Things teens need to watch: their grades in school, their friends being silly, and Gilmore Girls in its entirety (it’s a classic, after all!). Things teens don’t need to watch: their f*cking weight.
Tell that to Weight Watchers — the company announced last week that it will offer free memberships to teens who want to lose weight. Because, you know, what better time to make kids self-conscious about their bodies than during PUBERTY.
Remember puberty? We do. Sure, we can laugh at the awkward puberty pics of our favorite celebs now, but puberty takes a real toll not just on our physical bodies, but on our brains as well. A recent study showed we should pay more attention to teens’ mental health (and teen girls, in particular) during this time, too. Which makes Weight Watchers’ teen-targeted campaign more perplexing.
According to a Weight Watchers press release circulated February 7th, the weight loss giant will offer free memberships to teenagers aged 13 to 17 to partner with families in establishing healthy habits “at a critical life stage.” We can get behind eating more fresh fruits and veggies, drinking more water, moving your body, and adopting a healthier lifestyle overall.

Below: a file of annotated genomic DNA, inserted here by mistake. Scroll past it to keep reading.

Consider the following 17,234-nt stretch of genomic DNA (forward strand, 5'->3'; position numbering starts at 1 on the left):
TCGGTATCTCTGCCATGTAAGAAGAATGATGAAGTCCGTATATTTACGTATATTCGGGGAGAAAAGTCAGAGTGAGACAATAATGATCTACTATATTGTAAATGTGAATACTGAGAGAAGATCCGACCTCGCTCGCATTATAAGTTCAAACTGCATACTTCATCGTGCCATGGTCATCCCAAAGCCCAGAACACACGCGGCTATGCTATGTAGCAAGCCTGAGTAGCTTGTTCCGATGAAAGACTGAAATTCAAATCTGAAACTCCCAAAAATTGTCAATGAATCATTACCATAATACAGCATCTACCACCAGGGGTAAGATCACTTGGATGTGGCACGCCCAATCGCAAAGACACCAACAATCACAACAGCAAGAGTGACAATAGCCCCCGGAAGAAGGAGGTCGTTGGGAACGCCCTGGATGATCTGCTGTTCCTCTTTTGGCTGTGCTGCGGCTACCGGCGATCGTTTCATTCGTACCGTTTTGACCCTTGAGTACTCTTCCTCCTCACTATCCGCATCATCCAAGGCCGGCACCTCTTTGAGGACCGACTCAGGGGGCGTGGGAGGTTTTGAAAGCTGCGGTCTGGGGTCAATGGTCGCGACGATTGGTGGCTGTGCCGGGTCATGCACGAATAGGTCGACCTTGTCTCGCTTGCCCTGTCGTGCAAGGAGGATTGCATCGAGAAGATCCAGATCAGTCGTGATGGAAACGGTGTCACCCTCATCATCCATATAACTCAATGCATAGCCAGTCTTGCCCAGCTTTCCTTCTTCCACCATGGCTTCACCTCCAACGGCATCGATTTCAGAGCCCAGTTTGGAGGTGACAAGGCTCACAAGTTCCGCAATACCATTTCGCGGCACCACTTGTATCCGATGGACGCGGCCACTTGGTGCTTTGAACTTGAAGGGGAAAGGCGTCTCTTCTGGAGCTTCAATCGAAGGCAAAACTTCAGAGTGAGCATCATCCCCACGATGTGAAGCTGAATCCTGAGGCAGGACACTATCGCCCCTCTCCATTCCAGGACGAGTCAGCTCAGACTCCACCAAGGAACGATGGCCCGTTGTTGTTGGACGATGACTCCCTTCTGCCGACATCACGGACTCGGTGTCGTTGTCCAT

But teen diets? You lost us, Weight Watchers.
Weight Watchers’ weight loss plan amounts to calorie-counting. By limiting the number of calories you consume, you lose weight. In theory, anyway. But this approach can lead to inadequate nutrition, a grossly distorted body image, and even eating disorders. Especially for teenagers.
What’s more, weight gain during puberty is 100% normal. Meaning disrupting the body’s natural development processes by dieting at this time might do more harm than good. It could even confuse communication between teens and their bodies’ internal hunger, fullness, and satiety cue, growing their risk of disordered eating.
Weight-loss programs like Weight Watchers promote the idea that an ideal body type exists. It doesn’t. But when you’re a teenager, that truth can be difficult to see.
Once more for the people in the back: One size does not fit all.
Over the weekend, dietician Melainie Rogers took to Twitter with the hashtag #WakeUpWeightWatchers, pointing out the dangers of dieting when you’re young. The popularity of the hashtag (even the National Eating Disorders Association weighed in) prompted Weight Watchers to release this sorry-so-not-sorry response:
For Rogers, Weight Watchers’ response was just not enough. “Teens should be thinking about getting a balanced diet — lots of fruits, vegetables, proteins, healthy fats, and especially carbohydrates for energy,” Rogers told Teen Vogue. “A growing body and mind needs all the nutrition it can get — so let’s make sure that is what we are providing.”